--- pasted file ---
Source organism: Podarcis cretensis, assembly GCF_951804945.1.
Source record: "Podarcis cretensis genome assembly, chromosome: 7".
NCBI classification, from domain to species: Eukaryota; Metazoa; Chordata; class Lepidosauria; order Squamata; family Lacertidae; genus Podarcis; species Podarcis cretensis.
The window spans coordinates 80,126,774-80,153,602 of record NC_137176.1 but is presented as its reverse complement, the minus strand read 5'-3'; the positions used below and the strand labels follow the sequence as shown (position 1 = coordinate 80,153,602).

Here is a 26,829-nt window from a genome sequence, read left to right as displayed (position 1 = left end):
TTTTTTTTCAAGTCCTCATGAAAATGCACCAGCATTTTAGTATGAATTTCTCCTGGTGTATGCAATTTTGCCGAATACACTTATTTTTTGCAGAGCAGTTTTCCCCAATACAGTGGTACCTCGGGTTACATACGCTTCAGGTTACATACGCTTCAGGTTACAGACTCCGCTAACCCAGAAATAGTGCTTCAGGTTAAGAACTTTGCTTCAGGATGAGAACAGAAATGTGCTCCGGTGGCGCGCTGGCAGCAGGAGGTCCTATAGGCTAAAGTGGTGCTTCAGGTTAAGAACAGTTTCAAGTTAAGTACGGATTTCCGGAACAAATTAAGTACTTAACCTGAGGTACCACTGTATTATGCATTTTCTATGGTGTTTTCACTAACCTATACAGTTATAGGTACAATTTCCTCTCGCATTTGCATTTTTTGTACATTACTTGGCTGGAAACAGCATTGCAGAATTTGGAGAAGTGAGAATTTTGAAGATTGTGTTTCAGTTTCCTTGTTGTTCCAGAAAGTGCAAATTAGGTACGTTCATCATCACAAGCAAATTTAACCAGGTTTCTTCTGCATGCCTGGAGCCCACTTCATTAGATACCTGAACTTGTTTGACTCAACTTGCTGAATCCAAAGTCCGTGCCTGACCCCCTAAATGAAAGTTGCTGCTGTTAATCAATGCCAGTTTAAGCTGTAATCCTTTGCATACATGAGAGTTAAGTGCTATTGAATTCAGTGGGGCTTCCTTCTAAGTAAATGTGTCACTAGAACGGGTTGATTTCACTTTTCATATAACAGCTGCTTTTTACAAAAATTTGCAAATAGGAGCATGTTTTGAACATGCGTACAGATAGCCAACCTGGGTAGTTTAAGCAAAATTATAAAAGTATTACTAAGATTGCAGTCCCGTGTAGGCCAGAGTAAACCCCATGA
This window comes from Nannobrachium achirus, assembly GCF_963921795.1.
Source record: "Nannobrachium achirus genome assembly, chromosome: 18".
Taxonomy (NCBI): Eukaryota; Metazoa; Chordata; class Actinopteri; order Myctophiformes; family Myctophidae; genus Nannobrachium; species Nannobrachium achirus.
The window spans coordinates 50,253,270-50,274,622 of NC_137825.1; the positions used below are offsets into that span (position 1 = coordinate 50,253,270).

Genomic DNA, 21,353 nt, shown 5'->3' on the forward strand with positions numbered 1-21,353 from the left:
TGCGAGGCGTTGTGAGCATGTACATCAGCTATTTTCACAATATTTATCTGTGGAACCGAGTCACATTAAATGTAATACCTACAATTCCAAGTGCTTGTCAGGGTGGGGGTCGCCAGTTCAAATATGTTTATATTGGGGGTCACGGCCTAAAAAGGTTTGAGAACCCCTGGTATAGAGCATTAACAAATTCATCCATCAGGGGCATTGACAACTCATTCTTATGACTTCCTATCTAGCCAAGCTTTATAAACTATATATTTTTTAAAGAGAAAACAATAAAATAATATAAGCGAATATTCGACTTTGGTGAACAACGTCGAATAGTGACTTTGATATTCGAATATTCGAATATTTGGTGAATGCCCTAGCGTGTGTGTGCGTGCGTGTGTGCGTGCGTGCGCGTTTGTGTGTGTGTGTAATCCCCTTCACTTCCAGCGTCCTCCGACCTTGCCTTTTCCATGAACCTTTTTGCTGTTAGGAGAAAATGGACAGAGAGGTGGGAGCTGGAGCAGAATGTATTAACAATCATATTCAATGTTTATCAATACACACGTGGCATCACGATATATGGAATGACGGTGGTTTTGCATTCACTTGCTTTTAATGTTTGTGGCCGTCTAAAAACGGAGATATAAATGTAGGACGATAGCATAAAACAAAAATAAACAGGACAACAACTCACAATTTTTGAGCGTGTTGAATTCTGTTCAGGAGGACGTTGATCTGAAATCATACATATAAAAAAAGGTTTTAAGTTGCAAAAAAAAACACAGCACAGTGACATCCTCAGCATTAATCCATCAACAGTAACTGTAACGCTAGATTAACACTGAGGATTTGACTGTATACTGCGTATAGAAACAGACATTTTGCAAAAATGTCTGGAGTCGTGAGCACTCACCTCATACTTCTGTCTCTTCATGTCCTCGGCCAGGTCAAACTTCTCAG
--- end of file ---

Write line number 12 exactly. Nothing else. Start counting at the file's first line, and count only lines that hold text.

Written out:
TGCGAGGCGTTGTGAGCATGTACATCAGCTATTTTCACAATATTTATCTGTGGAACCGAGTCACATTAAATGTAATACCTACAATTCCAAGTGCTTGTCAGGGTGGGGGTCGCCAGTTCAAATATGTTTATATTGGGGGTCACGGCCTAAAAAGGTTTGAGAACCCCTGGTATAGAGCATTAACAAATTCATCCATCAGGGGCATTGACAACTCATTCTTATGACTTCCTATCTAGCCAAGCTTTATAAACTATATATTTTTTAAAGAGAAAACAATAAAATAATATAAGCGAATATTCGACTTTGGTGAACAACGTCGAATAGTGACTTTGATATTCGAATATTCGAATATTTGGTGAATGCCCTAGCGTGTGTGTGCGTGCGTGTGTGCGTGCGTGCGCGTTTGTGTGTGTGTGTAATCCCCTTCACTTCCAGCGTCCTCCGACCTTGCCTTTTCCATGAACCTTTTTGCTGTTAGGAGAAAATGGACAGAGAGGTGGGAGCTGGAGCAGAATGTATTAACAATCATATTCAATGTTTATCAATACACACGTGGCATCACGATATATGGAATGACGGTGGTTTTGCATTCACTTGCTTTTAATGTTTGTGGCCGTCTAAAAACGGAGATATAAATGTAGGACGATAGCATAAAACAAAAATAAACAGGACAACAACTCACAATTTTTGAGCGTGTTGAATTCTGTTCAGGAGGACGTTGATCTGAAATCATACATATAAAAAAAGGTTTTAAGTTGCAAAAAAAAACACAGCACAGTGACATCCTCAGCATTAATCCATCAACAGTAACTGTAACGCTAGATTAACACTGAGGATTTGACTGTATACTGCGTATAGAAACAGACATTTTGCAAAAATGTCTGGAGTCGTGAGCACTCACCTCATACTTCTGTCTCTTCATGTCCTCGGCCAGGTCAAACTTCTCAG